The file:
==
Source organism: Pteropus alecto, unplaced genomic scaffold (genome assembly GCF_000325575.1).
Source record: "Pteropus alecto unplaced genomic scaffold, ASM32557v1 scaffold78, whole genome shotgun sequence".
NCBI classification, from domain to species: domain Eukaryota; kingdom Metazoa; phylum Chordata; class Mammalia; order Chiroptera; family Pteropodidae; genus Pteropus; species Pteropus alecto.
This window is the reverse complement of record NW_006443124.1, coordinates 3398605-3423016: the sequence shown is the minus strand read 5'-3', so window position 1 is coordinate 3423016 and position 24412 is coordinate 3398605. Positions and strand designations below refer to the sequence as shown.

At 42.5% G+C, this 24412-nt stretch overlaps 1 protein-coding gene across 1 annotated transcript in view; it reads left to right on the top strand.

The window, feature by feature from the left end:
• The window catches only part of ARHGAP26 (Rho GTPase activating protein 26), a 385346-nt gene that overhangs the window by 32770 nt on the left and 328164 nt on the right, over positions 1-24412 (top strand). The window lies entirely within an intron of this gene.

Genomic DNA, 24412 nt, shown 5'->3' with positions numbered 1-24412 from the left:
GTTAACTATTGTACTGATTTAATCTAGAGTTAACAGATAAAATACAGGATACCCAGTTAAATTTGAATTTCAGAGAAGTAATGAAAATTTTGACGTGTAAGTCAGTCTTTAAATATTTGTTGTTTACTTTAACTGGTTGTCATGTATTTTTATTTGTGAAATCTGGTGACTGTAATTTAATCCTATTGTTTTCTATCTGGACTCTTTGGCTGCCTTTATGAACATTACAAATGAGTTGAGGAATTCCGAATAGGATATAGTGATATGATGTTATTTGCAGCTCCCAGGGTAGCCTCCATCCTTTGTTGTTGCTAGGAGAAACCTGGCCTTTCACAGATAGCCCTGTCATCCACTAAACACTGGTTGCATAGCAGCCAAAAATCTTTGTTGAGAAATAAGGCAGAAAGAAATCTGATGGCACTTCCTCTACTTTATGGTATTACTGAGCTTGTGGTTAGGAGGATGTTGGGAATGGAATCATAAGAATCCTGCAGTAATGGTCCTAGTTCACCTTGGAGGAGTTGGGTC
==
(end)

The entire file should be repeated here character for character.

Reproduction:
Source organism: Pteropus alecto, unplaced genomic scaffold (genome assembly GCF_000325575.1).
Source record: "Pteropus alecto unplaced genomic scaffold, ASM32557v1 scaffold78, whole genome shotgun sequence".
NCBI classification, from domain to species: domain Eukaryota; kingdom Metazoa; phylum Chordata; class Mammalia; order Chiroptera; family Pteropodidae; genus Pteropus; species Pteropus alecto.
This window is the reverse complement of record NW_006443124.1, coordinates 3398605-3423016: the sequence shown is the minus strand read 5'-3', so window position 1 is coordinate 3423016 and position 24412 is coordinate 3398605. Positions and strand designations below refer to the sequence as shown.

At 42.5% G+C, this 24412-nt stretch overlaps 1 protein-coding gene across 1 annotated transcript in view; it reads left to right on the top strand.

The window, feature by feature from the left end:
• The window catches only part of ARHGAP26 (Rho GTPase activating protein 26), a 385346-nt gene that overhangs the window by 32770 nt on the left and 328164 nt on the right, over positions 1-24412 (top strand). The window lies entirely within an intron of this gene.

Genomic DNA, 24412 nt, shown 5'->3' with positions numbered 1-24412 from the left:
GTTAACTATTGTACTGATTTAATCTAGAGTTAACAGATAAAATACAGGATACCCAGTTAAATTTGAATTTCAGAGAAGTAATGAAAATTTTGACGTGTAAGTCAGTCTTTAAATATTTGTTGTTTACTTTAACTGGTTGTCATGTATTTTTATTTGTGAAATCTGGTGACTGTAATTTAATCCTATTGTTTTCTATCTGGACTCTTTGGCTGCCTTTATGAACATTACAAATGAGTTGAGGAATTCCGAATAGGATATAGTGATATGATGTTATTTGCAGCTCCCAGGGTAGCCTCCATCCTTTGTTGTTGCTAGGAGAAACCTGGCCTTTCACAGATAGCCCTGTCATCCACTAAACACTGGTTGCATAGCAGCCAAAAATCTTTGTTGAGAAATAAGGCAGAAAGAAATCTGATGGCACTTCCTCTACTTTATGGTATTACTGAGCTTGTGGTTAGGAGGATGTTGGGAATGGAATCATAAGAATCCTGCAGTAATGGTCCTAGTTCACCTTGGAGGAGTTGGGTC